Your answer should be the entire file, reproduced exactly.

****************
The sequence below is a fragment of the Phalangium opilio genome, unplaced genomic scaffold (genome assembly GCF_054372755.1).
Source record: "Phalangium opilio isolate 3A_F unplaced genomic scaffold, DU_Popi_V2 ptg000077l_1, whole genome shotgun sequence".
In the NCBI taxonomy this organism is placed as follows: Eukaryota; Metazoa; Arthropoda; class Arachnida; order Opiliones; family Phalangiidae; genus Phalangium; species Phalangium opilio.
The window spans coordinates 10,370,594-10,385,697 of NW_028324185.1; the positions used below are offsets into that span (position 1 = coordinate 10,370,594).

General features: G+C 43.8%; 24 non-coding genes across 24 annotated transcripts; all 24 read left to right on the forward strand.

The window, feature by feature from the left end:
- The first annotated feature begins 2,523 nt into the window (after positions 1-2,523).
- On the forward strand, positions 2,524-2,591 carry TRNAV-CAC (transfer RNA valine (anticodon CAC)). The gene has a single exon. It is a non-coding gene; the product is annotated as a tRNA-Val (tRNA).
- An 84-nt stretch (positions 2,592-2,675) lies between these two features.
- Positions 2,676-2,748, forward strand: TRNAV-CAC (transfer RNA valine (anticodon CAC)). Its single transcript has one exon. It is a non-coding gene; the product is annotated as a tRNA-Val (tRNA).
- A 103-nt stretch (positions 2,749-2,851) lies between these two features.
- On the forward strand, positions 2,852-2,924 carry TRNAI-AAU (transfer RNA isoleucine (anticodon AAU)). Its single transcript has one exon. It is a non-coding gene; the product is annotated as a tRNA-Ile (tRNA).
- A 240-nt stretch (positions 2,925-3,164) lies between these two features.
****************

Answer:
The sequence below is a fragment of the Phalangium opilio genome, unplaced genomic scaffold (genome assembly GCF_054372755.1).
Source record: "Phalangium opilio isolate 3A_F unplaced genomic scaffold, DU_Popi_V2 ptg000077l_1, whole genome shotgun sequence".
In the NCBI taxonomy this organism is placed as follows: Eukaryota; Metazoa; Arthropoda; class Arachnida; order Opiliones; family Phalangiidae; genus Phalangium; species Phalangium opilio.
The window spans coordinates 10,370,594-10,385,697 of NW_028324185.1; the positions used below are offsets into that span (position 1 = coordinate 10,370,594).

General features: G+C 43.8%; 24 non-coding genes across 24 annotated transcripts; all 24 read left to right on the forward strand.

The window, feature by feature from the left end:
- The first annotated feature begins 2,523 nt into the window (after positions 1-2,523).
- On the forward strand, positions 2,524-2,591 carry TRNAV-CAC (transfer RNA valine (anticodon CAC)). The gene has a single exon. It is a non-coding gene; the product is annotated as a tRNA-Val (tRNA).
- An 84-nt stretch (positions 2,592-2,675) lies between these two features.
- Positions 2,676-2,748, forward strand: TRNAV-CAC (transfer RNA valine (anticodon CAC)). Its single transcript has one exon. It is a non-coding gene; the product is annotated as a tRNA-Val (tRNA).
- A 103-nt stretch (positions 2,749-2,851) lies between these two features.
- On the forward strand, positions 2,852-2,924 carry TRNAI-AAU (transfer RNA isoleucine (anticodon AAU)). Its single transcript has one exon. It is a non-coding gene; the product is annotated as a tRNA-Ile (tRNA).
- A 240-nt stretch (positions 2,925-3,164) lies between these two features.